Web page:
If you think the Conservative party is in a bad way over Europe, spare a thought for the Republicans of Washington DC. Their presidential candidate is Donald Trump, and he’s a nightmare. The party can’t stand him, he can’t stand the party, and somehow they’re supposed to win an election together. The omens don’t look good.
Even the influential Republicans who wish Trump well — and there aren’t many — can’t figure out how to get along with him.
Just in time for Fathers’ Day, when thousands of British men will receive cards addressed to ‘The World’s Best Dad!’, a new report from the Fatherhood Institute has come out demonstrating the statistical improbability of the claim.
The average father in the UK spends only 24 minutes looking after his children for every hour their mother spends, the lowest ratio in Europe. And given that these figures are based on self-reporting questionnaires, rather than a researcher with a stopwatch, this is almost certainly an overestimate.
Nick Cohen and Fraser Nelson discuss The Spectator's decision to back Brexit:
We British flatter ourselves that common sense is a national personality trait. Giddy Europeans may follow the abstract notions of dangerous leaders, but we could not be more different. We are a practical, moderate breed — if we do say so ourselves — who act according to the evidence, not fantastical theories.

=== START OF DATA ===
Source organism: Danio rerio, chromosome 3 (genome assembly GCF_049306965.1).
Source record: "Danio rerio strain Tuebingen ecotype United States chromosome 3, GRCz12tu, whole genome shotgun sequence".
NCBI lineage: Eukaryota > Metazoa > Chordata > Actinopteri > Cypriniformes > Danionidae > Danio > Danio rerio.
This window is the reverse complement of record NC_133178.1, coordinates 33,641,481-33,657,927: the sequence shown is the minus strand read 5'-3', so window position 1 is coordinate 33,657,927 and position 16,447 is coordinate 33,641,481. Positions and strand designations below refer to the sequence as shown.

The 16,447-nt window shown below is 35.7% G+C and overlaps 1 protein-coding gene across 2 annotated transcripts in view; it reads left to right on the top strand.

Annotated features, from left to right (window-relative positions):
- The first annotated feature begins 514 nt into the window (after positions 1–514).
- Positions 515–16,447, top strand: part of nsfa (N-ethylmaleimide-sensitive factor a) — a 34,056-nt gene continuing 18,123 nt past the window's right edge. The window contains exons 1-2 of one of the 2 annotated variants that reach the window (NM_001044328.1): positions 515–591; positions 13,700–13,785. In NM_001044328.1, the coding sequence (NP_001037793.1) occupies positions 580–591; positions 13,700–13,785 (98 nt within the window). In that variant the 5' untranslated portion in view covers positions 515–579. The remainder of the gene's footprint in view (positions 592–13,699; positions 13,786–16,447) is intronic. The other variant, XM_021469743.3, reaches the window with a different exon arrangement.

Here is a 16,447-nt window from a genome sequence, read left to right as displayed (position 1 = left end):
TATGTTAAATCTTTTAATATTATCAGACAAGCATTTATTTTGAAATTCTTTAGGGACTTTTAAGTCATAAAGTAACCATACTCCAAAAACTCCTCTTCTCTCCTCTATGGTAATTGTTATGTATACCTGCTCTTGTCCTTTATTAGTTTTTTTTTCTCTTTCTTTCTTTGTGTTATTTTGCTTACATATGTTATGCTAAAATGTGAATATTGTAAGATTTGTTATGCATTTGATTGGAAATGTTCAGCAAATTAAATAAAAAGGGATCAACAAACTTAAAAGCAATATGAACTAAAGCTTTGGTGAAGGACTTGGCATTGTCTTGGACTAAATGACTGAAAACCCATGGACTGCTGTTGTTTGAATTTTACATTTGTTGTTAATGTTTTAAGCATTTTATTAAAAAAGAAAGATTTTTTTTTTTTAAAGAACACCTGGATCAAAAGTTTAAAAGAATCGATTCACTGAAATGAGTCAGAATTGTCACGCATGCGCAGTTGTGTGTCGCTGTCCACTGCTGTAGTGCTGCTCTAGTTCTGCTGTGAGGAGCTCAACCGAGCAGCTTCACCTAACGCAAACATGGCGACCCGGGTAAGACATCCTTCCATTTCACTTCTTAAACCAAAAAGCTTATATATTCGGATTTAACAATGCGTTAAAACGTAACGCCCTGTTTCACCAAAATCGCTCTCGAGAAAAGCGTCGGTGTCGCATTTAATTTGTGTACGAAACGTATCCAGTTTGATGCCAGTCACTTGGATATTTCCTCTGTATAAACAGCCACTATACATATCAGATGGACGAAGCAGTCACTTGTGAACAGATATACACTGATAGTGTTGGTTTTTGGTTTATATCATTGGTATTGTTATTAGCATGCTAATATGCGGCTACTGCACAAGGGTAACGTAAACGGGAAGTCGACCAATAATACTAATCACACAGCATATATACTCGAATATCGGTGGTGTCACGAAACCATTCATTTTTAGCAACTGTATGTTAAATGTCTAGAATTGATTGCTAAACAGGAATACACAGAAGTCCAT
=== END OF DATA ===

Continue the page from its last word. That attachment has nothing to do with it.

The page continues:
Let me see how this dear delusion is bearing up.
‘For ten years or so, my name was “that jerk”,’ says Professor Richard Thaler, president of the American Economics Association and principal architect of the behavioural economics movement. ‘But that was a promotion. Before, I was “Who’s he?”’
Thaler has had to get used to putting noses out of joint. His academic research, initially controversial, sparked an entirely new branch of economics, and now governments are adopting his theories across the globe.
I am a compulsive diarist and have been since I was 16. My daughter fantasises that even as a mad old lady in the attic I will still be tapping out my diary. I have to do it. If I don’t, I feel almost ill, as if I am only half living. Do I want my diaries published? Yes, I do, though I did not write them for that purpose. I am 66 and, due to the sheer number of words, they would fill 20 volumes. I feel that if they are not read, my life as a writer will have been wasted.
My home town of Oldham is the sort of place people imagine when they think of ‘The North’. It has mill chimneys, redbrick terraced streets and a rain-swept football ground (the third highest in the country) where supporters of the perpetually struggling Oldham Athletic queue for hot Vimto or a bag of black peas.
Oldham is now the most deprived town in England, according to the Office for National Statistics.
Gatton Park is probably Lancelot ‘Capability’ Brown’s least famous landscape. It is tucked away near Reigate Hill, just beyond the M25, and even in the 300th anniversary year of Brown’s birth it is an unlikely place to visit. Because it shares its plot with a school and stables, you can only go on the first Sunday of the month or if you arrange a tour in advance. A bother, I grant you, when there are so many glorious landscapes to explore elsewhere.